Paul Dickson is the author of several bestselling books, including Baseball's Greatest Quotations, The Hidden Language of Baseball, and The Joy of Keeping Score. He lives in Garrett Park, Maryland.
Skip McAfee is an editor, horticulturalist, and baseball enthusiast. He is a member of the Bob Davids Chapter (Washington and Baltimore) of the Society of American Baseball Research. He is the editor of The Dickson Baseball Dictionary and is a contributor to the Research in Baseball Index project. He lives in Columbia, Maryland, with his wife.
Baseball is a complicated game to learn, particularly for a 9- to 12-year-old's attention span.
Bewildered managers, coaches, and parents of the more than 2.5 million Little League Baseball® players need all the help they can get. Filled with fun and easy-to-follow instructions and advice on teaching the fundamentals of baseball, the bestselling Little League Baseball® series is sure to score with coaches and kids alike.
LITTLE LEAGUE® DRILLS AND STRATEGIES
With fully updated drills and strategies, this bestselling guide is built around three simple rules for Little League success: drilling the basics; the keep it simple/make it fun philosophy; and practice, practice, practice.
They are all here—from Aaron (Estella, Hank's mother) to Zoldack ("Sad Sack" Sam), and everyone in between. From the players, sportswriters, and politicians, to noted personalities in other fields (a very diverse group), everyone has his or her say on our nation's pastime. Dickson skillfully selects and annotates each remark, presenting the good, the bad, and the ugly of baseball lore. Included are extended lessons in Stengelese, Reggiespeak, Earl Weaverisms, and famous announcers' home run calls (who can forget Mel Allen's classic "Going, going, gone!"?).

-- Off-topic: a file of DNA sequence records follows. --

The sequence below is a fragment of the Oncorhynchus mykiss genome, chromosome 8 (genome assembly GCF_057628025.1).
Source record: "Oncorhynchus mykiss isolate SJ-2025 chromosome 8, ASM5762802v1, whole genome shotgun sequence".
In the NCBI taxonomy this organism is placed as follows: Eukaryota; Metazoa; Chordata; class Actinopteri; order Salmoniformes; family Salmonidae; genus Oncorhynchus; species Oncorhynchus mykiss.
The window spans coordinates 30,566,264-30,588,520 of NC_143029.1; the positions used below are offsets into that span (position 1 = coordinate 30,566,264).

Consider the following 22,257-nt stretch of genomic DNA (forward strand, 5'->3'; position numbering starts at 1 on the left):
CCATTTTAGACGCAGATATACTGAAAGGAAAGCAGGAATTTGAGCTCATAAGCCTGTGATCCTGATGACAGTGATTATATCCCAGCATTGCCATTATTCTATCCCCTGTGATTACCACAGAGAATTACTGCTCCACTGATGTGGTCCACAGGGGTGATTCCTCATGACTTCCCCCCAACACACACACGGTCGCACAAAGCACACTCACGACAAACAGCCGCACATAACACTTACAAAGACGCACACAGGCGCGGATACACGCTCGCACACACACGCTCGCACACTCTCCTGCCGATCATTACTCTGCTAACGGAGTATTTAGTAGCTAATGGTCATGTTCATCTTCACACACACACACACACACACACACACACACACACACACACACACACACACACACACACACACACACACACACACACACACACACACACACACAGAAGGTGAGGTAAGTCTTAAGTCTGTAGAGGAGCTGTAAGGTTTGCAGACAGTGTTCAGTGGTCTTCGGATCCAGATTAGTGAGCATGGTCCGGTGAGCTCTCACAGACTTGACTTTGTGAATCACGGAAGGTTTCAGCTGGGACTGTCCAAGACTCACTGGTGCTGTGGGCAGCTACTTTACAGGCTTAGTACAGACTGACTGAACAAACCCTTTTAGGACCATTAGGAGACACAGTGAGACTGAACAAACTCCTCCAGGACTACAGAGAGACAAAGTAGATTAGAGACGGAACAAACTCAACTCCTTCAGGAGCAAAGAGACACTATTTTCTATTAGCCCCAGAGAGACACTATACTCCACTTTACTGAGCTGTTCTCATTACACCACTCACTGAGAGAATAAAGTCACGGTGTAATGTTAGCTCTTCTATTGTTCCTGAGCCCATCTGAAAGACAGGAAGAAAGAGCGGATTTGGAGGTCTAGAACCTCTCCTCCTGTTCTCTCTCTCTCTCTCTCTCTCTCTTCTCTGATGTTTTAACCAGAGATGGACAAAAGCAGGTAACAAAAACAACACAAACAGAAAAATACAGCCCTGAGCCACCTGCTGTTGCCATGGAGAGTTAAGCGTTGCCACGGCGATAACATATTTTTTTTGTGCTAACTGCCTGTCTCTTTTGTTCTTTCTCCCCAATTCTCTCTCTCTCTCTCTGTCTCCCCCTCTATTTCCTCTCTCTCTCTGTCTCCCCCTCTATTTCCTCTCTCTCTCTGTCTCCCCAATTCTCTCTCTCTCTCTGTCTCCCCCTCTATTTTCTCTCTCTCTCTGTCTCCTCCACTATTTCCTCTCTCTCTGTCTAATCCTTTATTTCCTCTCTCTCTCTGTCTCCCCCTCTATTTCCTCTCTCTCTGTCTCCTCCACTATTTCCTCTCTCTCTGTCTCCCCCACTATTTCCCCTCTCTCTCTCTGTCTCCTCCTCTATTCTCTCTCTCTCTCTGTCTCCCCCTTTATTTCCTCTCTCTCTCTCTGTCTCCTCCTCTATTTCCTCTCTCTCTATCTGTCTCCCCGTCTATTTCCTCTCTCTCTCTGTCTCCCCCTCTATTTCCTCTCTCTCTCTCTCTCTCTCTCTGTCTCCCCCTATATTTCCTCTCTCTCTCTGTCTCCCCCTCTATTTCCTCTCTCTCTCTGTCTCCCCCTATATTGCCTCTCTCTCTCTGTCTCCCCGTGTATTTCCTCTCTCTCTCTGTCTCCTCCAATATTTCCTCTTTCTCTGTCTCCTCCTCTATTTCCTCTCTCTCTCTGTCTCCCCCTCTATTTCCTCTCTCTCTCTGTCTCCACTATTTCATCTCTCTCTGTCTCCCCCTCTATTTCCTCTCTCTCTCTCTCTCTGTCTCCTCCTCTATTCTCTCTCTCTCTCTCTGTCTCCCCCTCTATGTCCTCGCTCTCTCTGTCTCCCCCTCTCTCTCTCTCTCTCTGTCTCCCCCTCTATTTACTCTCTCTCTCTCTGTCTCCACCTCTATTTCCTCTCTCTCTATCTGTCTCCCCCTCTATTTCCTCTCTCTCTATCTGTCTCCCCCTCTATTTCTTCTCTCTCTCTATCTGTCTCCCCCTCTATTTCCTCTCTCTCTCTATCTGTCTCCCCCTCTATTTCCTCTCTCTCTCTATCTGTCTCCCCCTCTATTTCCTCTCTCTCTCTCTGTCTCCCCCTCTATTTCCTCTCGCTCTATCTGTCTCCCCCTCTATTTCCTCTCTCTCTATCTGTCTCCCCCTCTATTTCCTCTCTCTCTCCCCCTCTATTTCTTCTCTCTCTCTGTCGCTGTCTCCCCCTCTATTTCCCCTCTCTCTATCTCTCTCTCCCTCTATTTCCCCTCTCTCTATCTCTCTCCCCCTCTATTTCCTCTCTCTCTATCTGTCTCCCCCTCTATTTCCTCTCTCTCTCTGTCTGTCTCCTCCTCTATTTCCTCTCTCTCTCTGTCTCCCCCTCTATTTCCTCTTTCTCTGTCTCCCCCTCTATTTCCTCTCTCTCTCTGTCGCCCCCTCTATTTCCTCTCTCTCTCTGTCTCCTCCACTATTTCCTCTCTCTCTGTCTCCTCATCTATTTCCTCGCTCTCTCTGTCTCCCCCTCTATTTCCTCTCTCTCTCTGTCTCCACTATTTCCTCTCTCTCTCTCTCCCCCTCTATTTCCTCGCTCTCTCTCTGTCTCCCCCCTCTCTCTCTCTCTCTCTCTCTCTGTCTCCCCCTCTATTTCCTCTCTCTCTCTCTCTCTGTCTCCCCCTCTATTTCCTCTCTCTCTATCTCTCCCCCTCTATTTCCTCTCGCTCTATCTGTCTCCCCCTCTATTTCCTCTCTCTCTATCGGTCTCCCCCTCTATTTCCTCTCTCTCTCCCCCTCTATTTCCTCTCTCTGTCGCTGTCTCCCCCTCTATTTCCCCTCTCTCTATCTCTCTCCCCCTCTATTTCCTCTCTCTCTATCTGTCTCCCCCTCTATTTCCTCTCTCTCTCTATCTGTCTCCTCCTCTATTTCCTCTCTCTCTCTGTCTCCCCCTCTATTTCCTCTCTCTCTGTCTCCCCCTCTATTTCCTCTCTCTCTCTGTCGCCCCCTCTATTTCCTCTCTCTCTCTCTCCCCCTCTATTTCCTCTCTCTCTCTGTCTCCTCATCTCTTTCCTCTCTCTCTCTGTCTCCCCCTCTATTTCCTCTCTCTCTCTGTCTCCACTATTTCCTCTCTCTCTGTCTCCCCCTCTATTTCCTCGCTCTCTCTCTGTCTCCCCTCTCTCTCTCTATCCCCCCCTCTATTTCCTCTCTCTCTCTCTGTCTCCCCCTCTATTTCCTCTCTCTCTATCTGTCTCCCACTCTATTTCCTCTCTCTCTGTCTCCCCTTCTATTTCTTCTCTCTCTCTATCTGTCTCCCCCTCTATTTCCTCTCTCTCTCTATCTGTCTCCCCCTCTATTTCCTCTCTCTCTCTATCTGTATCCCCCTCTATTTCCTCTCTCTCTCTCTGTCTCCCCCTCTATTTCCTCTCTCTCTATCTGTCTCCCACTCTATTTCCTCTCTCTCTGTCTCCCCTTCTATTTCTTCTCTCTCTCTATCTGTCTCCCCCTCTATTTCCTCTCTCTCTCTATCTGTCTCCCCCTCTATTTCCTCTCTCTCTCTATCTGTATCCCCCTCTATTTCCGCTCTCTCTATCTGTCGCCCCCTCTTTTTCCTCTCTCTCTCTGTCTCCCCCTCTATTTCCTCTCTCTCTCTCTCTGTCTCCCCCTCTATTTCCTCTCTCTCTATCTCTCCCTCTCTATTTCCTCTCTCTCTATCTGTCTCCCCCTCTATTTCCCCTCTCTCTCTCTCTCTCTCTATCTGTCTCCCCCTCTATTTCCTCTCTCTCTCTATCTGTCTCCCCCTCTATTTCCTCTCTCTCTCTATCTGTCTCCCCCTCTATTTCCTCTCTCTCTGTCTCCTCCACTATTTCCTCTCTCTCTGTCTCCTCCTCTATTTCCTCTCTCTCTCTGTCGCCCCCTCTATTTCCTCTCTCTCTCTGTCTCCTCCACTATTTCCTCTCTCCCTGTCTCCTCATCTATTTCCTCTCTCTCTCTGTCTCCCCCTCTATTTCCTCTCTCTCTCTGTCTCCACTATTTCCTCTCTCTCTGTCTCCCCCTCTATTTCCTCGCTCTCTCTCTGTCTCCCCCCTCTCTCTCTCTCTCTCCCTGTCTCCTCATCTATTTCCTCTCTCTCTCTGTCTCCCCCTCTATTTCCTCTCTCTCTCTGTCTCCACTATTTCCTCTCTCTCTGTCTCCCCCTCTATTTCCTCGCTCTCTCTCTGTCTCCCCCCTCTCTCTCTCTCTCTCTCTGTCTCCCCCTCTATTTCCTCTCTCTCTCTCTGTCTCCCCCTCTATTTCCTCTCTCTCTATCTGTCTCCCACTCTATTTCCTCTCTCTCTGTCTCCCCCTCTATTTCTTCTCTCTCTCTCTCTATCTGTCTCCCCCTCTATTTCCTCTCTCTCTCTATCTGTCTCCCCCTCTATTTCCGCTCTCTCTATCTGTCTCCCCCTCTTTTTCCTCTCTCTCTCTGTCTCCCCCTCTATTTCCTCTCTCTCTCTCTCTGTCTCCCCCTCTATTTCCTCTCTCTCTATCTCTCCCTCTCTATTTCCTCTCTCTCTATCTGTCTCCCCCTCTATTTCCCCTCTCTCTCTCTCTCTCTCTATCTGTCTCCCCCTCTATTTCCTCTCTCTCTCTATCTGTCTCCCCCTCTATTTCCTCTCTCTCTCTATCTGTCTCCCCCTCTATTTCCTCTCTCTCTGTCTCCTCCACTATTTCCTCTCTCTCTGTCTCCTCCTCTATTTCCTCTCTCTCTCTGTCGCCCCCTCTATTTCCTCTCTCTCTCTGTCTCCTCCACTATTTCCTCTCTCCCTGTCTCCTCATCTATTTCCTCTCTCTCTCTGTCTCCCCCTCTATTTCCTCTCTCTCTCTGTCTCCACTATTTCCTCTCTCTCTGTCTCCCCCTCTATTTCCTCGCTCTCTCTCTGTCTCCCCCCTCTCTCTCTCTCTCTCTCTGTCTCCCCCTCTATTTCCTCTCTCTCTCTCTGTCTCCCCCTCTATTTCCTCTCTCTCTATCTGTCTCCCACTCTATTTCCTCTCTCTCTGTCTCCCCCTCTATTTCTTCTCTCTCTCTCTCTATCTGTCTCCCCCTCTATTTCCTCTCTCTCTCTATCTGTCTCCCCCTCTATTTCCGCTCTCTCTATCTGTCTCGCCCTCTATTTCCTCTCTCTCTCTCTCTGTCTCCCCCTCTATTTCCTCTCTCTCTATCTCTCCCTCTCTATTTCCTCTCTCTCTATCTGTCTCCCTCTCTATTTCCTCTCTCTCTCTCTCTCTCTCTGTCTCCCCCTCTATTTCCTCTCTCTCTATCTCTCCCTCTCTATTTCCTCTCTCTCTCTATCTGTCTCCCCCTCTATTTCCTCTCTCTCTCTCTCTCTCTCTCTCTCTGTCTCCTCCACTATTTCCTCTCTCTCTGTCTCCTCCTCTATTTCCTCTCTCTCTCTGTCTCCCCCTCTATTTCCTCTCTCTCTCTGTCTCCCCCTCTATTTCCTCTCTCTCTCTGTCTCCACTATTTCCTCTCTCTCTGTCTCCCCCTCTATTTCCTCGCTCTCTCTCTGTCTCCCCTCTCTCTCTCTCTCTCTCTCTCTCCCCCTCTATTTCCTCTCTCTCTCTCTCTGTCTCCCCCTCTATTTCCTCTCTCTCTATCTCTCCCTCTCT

These and thousands of other cheerful, pithy, and memorable voices from the past through the present day are all captured in Baseball's Greatest Quotations.
They have no sanction from the Commissioner, appear nowhere in any official publication, and are generally not posted on any clubhouse wall. They represent a set of time-honored customs, rituals, and good manners that show a respect for the game, one's teammates, and one's opponents. Sometimes they contradict the official rulebook. The fans generally only hear about them when one is bent or broken, and it becomes news for a few days.
Now, for the first time ever, Paul Dickson has put these unwritten rules down on paper, covering every situation, whether on the field or in the clubhouse, press box, or stands. Along with entertaining baseball axioms, quotations, and rules of thumb, this essential volume contains the collected wisdom of dozens of players, managers, and reporters on the secret rules that you break at your own risk, such as:
1.7.1. In a Fight, Everyone Must Leave the Bench and the Bullpen Has to Join In
1.13.3. In a Blowout Game, Never Swing as Hard as You Can at a 3-0 Pitch
5.1.0. In Areas That Have Two Baseball Teams, Any Given Fan Can Only Really Root For One of Them
It’s the ultimate in fantasy baseball: You get to pick the roster, set the lineup, and decide on strategies -- with real players, in a real ballpark, in a real playoff race. That’s what baseball analysts Ben Lindbergh and Sam Miller got to do when an independent minor-league team in California, the Sonoma Stompers, offered them the chance to run its baseball operations according to the most advanced statistics. Their story in The Only Rule is it Has to Work is unlike any other baseball tale you've ever read.
We tag along as Lindbergh and Miller apply their number-crunching insights to all aspects of assembling and running a team, following one cardinal rule for judging each innovation they try: it has to work. We meet colorful figures like general manager Theo Fightmaster and boundary-breakers like the first openly gay player in professional baseball. Even José Canseco makes a cameo appearance.
Will their knowledge of numbers help Lindbergh and Miller bring the Stompers a championship, or will they fall on their faces? Will the team have a competitive advantage or is the sport’s folk wisdom true after all? Will the players attract the attention of big-league scouts, or are they on a fast track to oblivion?
It’s a wild ride, by turns provocative and absurd, as Lindbergh and Miller tell a story that will speak to numbers geeks and traditionalists alike. And they prove that you don’t need a bat or a glove to make a genuine contribution to the game.